Elon Musk says Tesla will have to make 7,000 Model 3 cars a week to be profitable, and some Tesla workers will work over the holiday to achieve that.
- Tesla's Gigafactory will stay open during Thanksgiving as CEO Elon Musk attempts to ramp up production to 7,000 Model 3s a week, according to an internal email viewed by Business Insider.
- "For Thanksgiving, we will be working in Model 3 Module and Pack Production," the email said. "We're asking for volunteers to help us support these areas. Managers will follow up with each critical area to develop the volunteer list."
- A Tesla spokesperson said that the Gigafactory shifts on Thanksgiving were not added to meet production, rather, they were existing shifts. The spokesperson said that if someone assigned to a mandatory shift wanted off, they could potentially swap with a volunteer.
Tesla's Gigafactory will stay open over Thanksgiving as the company pushes to reach CEO Elon Musk's production goal of 7,000 Model 3s a week.
According to an internal email viewed by Business Insider, most Gigafactory workers will be able to observe Thanksgiving Day, but a few "mission critical areas" will remain open, meaning some employees must work.
"For Thanksgiving, we will be working in Model 3 Module and Pack Production," said the email, sent November 12. "We're asking for volunteers to help us support these areas. Managers will follow up with each critical area to develop the volunteer list."
It added: "All of our hourly and non-exempt team members who work a Tesla holiday will receive 8.0 hours of holiday pay in addition to pay for hours worked on those days. We greatly appreciate everyone who's able to help and in turn will try to make it festive and rewarding for those that volunteer."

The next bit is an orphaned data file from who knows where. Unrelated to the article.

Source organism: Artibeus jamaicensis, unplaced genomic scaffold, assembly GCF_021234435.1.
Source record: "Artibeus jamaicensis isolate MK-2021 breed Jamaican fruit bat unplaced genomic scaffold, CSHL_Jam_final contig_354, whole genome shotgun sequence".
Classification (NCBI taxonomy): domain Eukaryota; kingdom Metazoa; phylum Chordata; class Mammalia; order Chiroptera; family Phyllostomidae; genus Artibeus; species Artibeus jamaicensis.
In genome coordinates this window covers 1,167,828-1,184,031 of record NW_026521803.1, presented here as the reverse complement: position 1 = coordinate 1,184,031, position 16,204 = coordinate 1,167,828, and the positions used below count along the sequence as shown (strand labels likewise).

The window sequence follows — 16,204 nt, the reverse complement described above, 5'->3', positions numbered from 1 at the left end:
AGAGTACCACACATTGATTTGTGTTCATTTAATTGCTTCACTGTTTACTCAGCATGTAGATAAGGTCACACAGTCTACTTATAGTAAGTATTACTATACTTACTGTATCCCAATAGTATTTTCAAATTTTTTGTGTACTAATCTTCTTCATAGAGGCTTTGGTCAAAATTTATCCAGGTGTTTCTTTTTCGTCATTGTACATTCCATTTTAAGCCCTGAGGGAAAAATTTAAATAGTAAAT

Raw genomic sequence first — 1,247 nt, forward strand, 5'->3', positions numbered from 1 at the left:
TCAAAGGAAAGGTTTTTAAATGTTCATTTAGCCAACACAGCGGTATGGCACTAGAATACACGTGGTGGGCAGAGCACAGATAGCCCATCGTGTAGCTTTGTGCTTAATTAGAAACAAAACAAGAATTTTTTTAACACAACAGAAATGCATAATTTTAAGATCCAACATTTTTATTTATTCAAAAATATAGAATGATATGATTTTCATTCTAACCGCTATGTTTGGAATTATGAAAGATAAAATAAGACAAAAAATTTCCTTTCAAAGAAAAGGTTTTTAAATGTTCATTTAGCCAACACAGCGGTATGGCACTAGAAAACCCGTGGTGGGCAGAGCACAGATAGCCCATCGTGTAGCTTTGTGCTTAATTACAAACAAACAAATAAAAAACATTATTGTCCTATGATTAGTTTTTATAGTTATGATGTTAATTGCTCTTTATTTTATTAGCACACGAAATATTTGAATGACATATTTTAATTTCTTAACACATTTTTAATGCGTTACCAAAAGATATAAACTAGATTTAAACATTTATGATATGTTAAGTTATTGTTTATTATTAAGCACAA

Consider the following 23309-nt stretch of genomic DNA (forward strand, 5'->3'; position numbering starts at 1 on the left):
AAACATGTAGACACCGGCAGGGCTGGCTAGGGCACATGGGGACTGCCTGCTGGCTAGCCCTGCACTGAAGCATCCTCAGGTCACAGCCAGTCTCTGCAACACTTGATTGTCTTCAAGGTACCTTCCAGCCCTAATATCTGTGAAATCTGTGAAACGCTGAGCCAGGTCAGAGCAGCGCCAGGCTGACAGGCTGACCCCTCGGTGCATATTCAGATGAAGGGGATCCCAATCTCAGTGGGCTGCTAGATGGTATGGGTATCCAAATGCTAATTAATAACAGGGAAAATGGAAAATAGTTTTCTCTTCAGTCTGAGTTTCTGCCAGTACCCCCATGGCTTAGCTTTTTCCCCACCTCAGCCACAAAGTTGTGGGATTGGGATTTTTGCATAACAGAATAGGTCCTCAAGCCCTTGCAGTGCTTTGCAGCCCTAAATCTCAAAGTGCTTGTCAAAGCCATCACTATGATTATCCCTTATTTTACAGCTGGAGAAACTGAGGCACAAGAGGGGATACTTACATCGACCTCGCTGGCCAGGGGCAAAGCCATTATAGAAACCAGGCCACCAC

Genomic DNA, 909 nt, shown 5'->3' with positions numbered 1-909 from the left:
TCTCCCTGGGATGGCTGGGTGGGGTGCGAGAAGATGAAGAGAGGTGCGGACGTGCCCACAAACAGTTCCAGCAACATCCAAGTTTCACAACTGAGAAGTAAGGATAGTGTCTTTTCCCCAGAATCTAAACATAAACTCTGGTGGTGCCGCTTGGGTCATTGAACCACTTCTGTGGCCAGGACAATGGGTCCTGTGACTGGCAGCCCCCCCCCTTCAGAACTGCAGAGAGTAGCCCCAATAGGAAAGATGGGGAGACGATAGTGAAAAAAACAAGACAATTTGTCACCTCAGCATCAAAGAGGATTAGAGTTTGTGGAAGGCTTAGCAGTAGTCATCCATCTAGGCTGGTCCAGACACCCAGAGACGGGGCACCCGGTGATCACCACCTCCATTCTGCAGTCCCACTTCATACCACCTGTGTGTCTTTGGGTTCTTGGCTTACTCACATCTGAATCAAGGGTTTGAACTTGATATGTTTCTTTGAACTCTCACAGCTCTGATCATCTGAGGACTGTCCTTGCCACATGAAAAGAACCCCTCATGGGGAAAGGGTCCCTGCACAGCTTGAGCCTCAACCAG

A Tesla spokesperson said that the Gigafactory shifts on Thanksgiving were not added to meet production, rather, they were existing shifts. The spokesperson said that if someone assigned to a mandatory shift wanted off, they could potentially swap with a volunteer.
Tesla posted a profit during its third quarter, something it had done only twice since becoming a public company in 2010.
However, the company failed to reach its goal of producing 5,000 Model 3s a week. (It averaged 4,300 a week.)
Now Musk is upping the ante, in part because the company has said it will sell less expensive — and thus lower-margin — versions of the Model 3 going forward, so it needs to increase volume.
Musk has also said customers who order their vehicles before the end of November will get them before an electric-vehicle tax credit for Teslas expires at the end of the year.
In a separate email on November 15, Musk stressed how important it was for the company to continue growing production so it can maintain profitability:
It's extremely important that we achieve a 1,000+ vehicle per day rate on a sustained basis in the next few weeks, both in order to ensure new Tesla owners receive their car this year and that we achieve a financially healthy quarter.
Last quarter was great, but now we need to prove financial sustainability, which is fundamental to achieving our goal of helping the world become environmental sustainable.
Please be laser-focused on achieving a build rate of 7,000+ high-quality Model 3's per week. If there is anything I can do to help, please let me know. Note, the build rate will continue to increase in Q1, as we start shipment to Europe and Asia.
In another email to employees earlier this month, Musk said he'd be walking the entire Model 3 production line "from cells to finished vehicles" on November 27 and 28 to ensure each part is doing 50 units an hour, which would bring Tesla to 1,000 finished vehicles a day.
One Tesla worker, who spoke to Business Insider on the condition of anonymity, called the goal "hopeless" and said turnover remained high at the company.
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